Vine shutting down may have been the best thing to happen to these people. On YouTube, depending on the engagement of advertisements within the videos, these people can make millions. They create videos, sell merch, and advertising through their platforms. For instance, Logan Paul…. (hate to use him as an example, but we’ve all heard of him by now) this 22-year old made $12.5 MILLION in 2017. He’s done this through creating ridiculous content in his vlogs, or video blogs. Don’t forget, he uploads “everyday, bro”. Some of the things you may learn by watching his vlogs is: how obnoxiously loud and energetic he is, how much he loves to push people to their limits, and how much he loves blowing his money and bragging about how much money he’s making. Not only is his insane income coming from YouTube, but Instagram and Facebook help him out too. He’s sponsored by big companies, like HBO, Pepsi, and other top brands; even after he uploaded a video of a man who had hanged himself. This money helped him create his own clothing brand too.

So, the question I ask is: where are these “content creators” planning on going? And what exactly are they trying to say to the world? Where is the impact?

Where do all the compact discs go?

I love music. No matter how old or what genre it is; it all makes me happy. I drive my 2004 Kia Sorento everywhere, all the time. She’s got a red hot AM/FM radio, and a classic CD player. I’m grateful just to have a working radio AND a CD player. In today’s world, people my age would “die” without an AUX chord or USB port to plug their phones in. And I totally get it because it’s awesome to have that type of luxury, but it’s not all that bad. If anything, I think it’s awesome that my only two options are the radio or a CD. It keeps me close to the music I listen to. I hand select my favorite artists, songs, and albums and I get to listen to them when I’m on the go, without using my phone in the process. When I’m at home I listen to newer music and I constantly change what it is I’m listening to. This is great and all, but I often forget about some songs, and I don’t always pay close attention to who’s singing it. CD’s are great for an intimate listening, but they have their flaws too. No one could ever forget about how sensitive they are to scratches. Other than that, I will forever be in love with CDs. Because of how times are changing, it’s getting harder and harder to find a place that sells compact discs. However, when I do find a store or shop that sells CDs (which is very rare), I get so lost. I know that compact discs are slowly dying out, but what about the people like me who still rely on them to get their daily fix of music?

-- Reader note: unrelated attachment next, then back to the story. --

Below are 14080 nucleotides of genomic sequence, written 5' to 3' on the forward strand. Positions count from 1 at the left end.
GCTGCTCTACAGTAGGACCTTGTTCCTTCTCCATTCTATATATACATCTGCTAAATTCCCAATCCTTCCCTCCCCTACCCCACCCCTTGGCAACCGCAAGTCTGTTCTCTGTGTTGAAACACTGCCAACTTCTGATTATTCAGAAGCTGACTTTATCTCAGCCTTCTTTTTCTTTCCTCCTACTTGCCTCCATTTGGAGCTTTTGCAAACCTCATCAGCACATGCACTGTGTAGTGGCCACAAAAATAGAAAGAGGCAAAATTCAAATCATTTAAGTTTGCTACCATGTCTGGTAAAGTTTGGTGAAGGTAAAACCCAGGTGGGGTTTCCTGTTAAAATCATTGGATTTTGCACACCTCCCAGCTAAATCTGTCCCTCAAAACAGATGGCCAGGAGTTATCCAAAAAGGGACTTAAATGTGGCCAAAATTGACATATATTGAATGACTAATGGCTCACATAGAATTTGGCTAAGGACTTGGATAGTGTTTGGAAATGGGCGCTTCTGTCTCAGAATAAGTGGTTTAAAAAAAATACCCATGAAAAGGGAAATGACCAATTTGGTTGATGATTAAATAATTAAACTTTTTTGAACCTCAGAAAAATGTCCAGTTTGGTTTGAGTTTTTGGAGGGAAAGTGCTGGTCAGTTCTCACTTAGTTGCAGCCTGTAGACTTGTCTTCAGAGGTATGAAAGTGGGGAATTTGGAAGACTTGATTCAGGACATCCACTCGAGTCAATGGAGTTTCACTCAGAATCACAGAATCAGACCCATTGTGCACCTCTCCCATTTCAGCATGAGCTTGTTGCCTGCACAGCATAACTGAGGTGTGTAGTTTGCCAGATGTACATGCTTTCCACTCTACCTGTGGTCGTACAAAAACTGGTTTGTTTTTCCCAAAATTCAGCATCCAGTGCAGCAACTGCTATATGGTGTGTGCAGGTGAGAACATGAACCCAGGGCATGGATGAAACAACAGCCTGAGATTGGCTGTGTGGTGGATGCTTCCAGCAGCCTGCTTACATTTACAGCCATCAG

Internet Killed the Cable Star?

The 90’s, a time when movie rental stores and cable television were a big boom. Movie rental stores made it to where you could take your family to your local Blockbuster, grab a few tapes or DVD’s to watch throughout the week and return them before or by their return date, and cable was so amazing because it was one of the best ways to know what was going on in the world and be entertained all at once. Now we have all of this at the tips of our fingers; thanks to the internet.

In 1997, the movie rental stores didn’t know what was coming. Netflix was founded, and later launched a website for movies to be rented through a pay-per-rental system. The movies were mailed through U.S. Postage, and like any other movie rental company; late fees applied, but this ultimately changed the way people access viewing entertainment forever.  It took off so quickly, but like anything that excels as well as this; there must be some sort of competition. In 2005, a video-sharing website called YouTube was activated. In 2006, it became known to be one of the fastest growing websites on the Internet. The difference between YouTube and Netflix is the instant access that YouTube offered to viewers. By 2007, Netflix announces that they will begin streaming videos, and another video-streaming website was created; Hulu. FortuneLords explains that, “by 2025, half of the viewers under 32 will not subscribe to a pay-TV service.”  These video-streaming sites are completely changing the way we view news and entertainment, and even the way we live our lives. As once heard from Link Neal with Good Mythical Morning on YouTube described it as “Internet-tainment”, and this is a very notable term that I’ve surprisingly not yet heard other people use today. Anyway, throughout time YouTube has teamed up with companies like; CBS, MGM, Lions Gate Entertainment, CNN, ABC News, and Google, because of this, it allowed them to post full-length movies and TV shows on YouTube. This made it remarkably handy to watch news on-the-go, or just have a quick laugh while waiting at the doctor’s office. “More than half of YouTube views come from mobile devices” ( This really puts emphasis on how immediate receiving information from this outlet can be, and how often we use it as a tool. Netflix and Hulu have even made their sites more accessible by creating mobile versions of their sites on cellphones. It’s quicker than cable television, and it’s either free or very reasonable pricing—unless you don’t have WiFi access, but if that’s the case then you can always sneak down to your local Starbucks and jump on their Internet. We now live in a world of cord-cutters, and the internet is quickly controlling the way we live our lives.